The difficulty in troubleshooting TCP/IP connectivity problems on a Windows network stems from the sheer number of connections and services on a particular system. Identifying the status of the connections and determining which services are running can help you narrow down the search, but doing so takes time. However, an underused Windows command-line utility, Netstat, can shorten the time it takes to hunt down rogue connections by quickly providing information about client services and TCP/IP communications.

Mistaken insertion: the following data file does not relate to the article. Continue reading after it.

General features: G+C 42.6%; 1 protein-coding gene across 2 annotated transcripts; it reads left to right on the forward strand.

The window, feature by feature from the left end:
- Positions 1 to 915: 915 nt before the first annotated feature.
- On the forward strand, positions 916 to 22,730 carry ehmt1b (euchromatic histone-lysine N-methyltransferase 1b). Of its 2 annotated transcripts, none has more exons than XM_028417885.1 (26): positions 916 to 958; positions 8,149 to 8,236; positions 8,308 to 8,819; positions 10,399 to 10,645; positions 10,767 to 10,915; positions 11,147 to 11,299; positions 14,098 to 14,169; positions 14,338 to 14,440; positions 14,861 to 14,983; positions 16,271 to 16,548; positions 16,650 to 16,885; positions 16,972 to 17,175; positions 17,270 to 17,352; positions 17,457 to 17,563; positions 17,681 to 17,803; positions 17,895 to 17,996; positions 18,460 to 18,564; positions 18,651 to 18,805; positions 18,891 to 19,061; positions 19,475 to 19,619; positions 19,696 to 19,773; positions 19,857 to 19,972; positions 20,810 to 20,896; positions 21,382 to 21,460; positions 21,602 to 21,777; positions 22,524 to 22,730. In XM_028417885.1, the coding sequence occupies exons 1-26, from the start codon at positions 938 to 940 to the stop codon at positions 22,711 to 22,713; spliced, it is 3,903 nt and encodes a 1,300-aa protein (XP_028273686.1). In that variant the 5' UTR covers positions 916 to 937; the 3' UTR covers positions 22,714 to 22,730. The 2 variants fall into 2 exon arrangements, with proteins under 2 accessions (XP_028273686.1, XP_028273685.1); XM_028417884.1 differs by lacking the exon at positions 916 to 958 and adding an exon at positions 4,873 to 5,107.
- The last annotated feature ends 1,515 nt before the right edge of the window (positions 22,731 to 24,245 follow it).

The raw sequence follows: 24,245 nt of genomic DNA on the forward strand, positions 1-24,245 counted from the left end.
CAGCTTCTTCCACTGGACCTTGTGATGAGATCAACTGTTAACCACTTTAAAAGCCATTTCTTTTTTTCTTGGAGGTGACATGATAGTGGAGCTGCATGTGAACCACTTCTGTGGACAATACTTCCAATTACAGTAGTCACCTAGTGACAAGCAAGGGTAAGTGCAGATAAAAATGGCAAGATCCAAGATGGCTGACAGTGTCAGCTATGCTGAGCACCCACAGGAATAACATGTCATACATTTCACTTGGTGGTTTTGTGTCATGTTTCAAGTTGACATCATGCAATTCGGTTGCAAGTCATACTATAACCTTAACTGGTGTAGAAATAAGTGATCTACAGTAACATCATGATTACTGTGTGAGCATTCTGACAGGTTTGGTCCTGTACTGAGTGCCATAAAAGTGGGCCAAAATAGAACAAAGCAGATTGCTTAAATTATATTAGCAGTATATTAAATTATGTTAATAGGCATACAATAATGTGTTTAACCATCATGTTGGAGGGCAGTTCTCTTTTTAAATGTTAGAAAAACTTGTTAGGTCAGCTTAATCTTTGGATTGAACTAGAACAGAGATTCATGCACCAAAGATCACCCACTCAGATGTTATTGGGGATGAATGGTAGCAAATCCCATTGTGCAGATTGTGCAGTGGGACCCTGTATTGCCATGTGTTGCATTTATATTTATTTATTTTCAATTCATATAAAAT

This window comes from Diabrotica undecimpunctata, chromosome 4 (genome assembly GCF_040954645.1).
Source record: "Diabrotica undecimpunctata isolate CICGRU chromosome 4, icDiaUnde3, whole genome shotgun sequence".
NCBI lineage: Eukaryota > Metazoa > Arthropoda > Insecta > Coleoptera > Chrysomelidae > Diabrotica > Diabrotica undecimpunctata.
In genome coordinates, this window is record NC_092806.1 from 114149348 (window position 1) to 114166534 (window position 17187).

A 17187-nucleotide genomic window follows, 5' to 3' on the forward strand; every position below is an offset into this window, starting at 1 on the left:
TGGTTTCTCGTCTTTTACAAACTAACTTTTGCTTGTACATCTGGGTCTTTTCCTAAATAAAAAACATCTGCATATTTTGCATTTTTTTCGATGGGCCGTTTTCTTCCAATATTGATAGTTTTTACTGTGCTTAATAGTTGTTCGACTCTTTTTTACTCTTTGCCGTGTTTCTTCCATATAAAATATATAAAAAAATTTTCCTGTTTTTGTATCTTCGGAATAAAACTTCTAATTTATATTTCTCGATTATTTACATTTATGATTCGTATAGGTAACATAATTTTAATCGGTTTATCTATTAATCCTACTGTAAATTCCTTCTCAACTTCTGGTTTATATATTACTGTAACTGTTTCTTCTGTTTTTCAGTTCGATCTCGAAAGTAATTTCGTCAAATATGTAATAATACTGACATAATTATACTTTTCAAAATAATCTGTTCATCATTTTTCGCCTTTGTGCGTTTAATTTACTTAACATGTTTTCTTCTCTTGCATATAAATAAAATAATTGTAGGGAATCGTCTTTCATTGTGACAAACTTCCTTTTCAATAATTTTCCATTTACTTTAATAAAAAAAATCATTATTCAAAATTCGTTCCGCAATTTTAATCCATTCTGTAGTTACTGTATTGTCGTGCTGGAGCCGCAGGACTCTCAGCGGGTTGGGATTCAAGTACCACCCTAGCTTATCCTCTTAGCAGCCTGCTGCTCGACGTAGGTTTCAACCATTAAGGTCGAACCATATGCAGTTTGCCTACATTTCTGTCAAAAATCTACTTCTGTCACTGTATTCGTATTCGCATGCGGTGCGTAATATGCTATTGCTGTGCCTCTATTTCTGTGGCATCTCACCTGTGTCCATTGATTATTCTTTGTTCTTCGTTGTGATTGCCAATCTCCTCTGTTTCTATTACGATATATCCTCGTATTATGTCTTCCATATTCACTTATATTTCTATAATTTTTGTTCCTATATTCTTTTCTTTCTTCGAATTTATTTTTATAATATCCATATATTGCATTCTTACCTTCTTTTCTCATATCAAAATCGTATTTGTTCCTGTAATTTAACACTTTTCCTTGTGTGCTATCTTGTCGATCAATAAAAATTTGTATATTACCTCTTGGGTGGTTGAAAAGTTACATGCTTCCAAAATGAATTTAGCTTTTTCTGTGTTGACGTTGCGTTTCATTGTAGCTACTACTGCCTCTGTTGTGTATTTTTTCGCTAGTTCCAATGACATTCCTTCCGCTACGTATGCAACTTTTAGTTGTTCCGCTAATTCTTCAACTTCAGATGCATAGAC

Unfortunately, because Netstat is a command-line tool, admins often avoid it. So to make the Netstat tool a bit easier to use, I created the Netstat Gadget, which automates the Netstat command.